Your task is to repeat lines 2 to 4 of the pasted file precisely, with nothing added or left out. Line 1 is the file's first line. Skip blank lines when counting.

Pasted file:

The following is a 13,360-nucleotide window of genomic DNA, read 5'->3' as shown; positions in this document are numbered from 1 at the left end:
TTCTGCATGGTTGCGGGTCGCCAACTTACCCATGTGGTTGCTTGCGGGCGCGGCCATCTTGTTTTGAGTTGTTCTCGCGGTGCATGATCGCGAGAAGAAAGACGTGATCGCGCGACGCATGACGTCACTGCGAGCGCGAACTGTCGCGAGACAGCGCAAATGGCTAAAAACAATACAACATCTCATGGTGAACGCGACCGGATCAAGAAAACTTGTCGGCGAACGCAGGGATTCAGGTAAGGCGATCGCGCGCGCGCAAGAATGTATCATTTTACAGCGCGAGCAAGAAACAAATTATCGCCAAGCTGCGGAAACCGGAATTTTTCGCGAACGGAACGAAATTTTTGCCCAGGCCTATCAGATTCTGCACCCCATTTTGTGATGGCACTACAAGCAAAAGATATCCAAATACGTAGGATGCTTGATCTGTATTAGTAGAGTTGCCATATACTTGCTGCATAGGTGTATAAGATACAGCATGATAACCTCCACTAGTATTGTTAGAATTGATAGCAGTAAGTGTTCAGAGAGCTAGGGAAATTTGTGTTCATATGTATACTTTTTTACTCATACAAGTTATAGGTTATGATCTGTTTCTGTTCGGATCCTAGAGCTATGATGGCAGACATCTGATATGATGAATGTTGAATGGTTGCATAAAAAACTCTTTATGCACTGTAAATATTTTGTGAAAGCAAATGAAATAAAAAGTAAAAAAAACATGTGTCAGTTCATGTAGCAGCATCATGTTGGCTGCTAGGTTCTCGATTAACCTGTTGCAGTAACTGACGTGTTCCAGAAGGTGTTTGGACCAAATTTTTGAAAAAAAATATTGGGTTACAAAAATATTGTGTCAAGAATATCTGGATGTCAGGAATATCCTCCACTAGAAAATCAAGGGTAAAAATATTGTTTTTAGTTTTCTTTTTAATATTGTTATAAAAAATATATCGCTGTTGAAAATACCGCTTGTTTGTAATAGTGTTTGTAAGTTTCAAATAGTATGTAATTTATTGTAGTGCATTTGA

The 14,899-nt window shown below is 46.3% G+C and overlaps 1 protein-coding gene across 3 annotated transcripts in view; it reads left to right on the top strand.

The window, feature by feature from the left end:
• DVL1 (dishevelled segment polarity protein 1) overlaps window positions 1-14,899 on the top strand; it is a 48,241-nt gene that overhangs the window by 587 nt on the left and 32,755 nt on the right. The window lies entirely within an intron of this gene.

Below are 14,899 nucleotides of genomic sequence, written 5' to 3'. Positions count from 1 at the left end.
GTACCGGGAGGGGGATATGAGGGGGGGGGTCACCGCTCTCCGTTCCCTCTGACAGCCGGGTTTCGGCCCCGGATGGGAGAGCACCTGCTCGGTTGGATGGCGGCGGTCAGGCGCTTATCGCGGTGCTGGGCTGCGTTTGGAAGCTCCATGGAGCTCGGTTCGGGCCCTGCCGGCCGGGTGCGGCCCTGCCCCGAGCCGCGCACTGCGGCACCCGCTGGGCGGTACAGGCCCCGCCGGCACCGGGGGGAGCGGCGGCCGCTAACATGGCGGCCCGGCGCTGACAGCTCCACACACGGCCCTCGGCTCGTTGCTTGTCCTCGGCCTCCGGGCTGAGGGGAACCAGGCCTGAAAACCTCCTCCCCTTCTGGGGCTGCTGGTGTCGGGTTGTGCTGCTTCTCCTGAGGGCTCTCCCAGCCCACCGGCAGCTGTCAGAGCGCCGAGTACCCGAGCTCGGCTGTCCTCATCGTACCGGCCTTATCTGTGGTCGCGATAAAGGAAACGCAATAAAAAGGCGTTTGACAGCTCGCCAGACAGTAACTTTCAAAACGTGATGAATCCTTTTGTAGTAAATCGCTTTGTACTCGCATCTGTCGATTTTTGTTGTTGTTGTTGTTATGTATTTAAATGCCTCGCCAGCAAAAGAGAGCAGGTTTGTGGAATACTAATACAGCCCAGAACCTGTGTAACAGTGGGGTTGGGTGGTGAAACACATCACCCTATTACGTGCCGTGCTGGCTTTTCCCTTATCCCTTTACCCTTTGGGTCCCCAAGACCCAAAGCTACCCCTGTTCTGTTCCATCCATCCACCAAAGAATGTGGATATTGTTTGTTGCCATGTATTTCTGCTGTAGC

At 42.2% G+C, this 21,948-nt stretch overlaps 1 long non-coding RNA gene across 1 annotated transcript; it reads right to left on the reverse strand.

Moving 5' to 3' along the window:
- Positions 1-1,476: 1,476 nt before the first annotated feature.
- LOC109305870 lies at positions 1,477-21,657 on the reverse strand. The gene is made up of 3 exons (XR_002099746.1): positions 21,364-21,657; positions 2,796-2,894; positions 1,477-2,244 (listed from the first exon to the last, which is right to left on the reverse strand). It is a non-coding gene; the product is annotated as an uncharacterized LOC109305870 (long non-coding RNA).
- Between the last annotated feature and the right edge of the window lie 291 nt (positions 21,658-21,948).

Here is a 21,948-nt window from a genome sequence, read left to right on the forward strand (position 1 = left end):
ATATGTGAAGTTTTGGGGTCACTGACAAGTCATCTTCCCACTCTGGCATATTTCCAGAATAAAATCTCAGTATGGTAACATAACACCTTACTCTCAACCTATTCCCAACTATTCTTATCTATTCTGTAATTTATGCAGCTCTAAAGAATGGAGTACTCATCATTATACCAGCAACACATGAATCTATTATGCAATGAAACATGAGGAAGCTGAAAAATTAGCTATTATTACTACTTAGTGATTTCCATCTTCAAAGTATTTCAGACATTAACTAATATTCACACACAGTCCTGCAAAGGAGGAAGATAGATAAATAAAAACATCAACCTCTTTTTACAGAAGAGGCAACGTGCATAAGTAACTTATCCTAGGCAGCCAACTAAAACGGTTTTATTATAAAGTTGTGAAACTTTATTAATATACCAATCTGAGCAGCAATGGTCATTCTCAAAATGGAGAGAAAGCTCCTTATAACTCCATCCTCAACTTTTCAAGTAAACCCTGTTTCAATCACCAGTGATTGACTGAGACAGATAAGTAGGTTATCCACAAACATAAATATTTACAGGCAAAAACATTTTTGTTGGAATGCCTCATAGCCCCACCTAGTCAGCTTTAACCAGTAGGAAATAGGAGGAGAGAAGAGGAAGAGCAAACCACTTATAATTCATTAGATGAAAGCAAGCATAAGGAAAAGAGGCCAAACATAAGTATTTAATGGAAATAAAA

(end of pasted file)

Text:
TTCTGCATGGTTGCGGGTCGCCAACTTACCCATGTGGTTGCTTGCGGGCGCGGCCATCTTGTTTTGAGTTGTTCTCGCGGTGCATGATCGCGAGAAGAAAGACGTGATCGCGCGACGCATGACGTCACTGCGAGCGCGAACTGTCGCGAGACAGCGCAAATGGCTAAAAACAATACAACATCTCATGGTGAACGCGACCGGATCAAGAAAACTTGTCGGCGAACGCAGGGATTCAGGTAAGGCGATCGCGCGCGCGCAAGAATGTATCATTTTACAGCGCGAGCAAGAAACAAATTATCGCCAAGCTGCGGAAACCGGAATTTTTCGCGAACGGAACGAAATTTTTGCCCAGGCCTATCAGATTCTGCACCCCATTTTGTGATGGCACTACAAGCAAAAGATATCCAAATACGTAGGATGCTTGATCTGTATTAGTAGAGTTGCCATATACTTGCTGCATAGGTGTATAAGATACAGCATGATAACCTCCACTAGTATTGTTAGAATTGATAGCAGTAAGTGTTCAGAGAGCTAGGGAAATTTGTGTTCATATGTATACTTTTTTACTCATACAAGTTATAGGTTATGATCTGTTTCTGTTCGGATCCTAGAGCTATGATGGCAGACATCTGATATGATGAATGTTGAATGGTTGCATAAAAAACTCTTTATGCACTGTAAATATTTTGTGAAAGCAAATGAAATAAAAAGTAAAAAAAACATGTGTCAGTTCATGTAGCAGCATCATGTTGGCTGCTAGGTTCTCGATTAACCTGTTGCAGTAACTGACGTGTTCCAGAAGGTGTTTGGACCAAATTTTTGAAAAAAAATATTGGGTTACAAAAATATTGTGTCAAGAATATCTGGATGTCAGGAATATCCTCCACTAGAAAATCAAGGGTAAAAATATTGTTTTTAGTTTTCTTTTTAATATTGTTATAAAAAATATATCGCTGTTGAAAATACCGCTTGTTTGTAATAGTGTTTGTAAGTTTCAAATAGTATGTAATTTATTGTAGTGCATTTGA

The 14,899-nt window shown below is 46.3% G+C and overlaps 1 protein-coding gene across 3 annotated transcripts in view; it reads left to right on the top strand.

The window, feature by feature from the left end: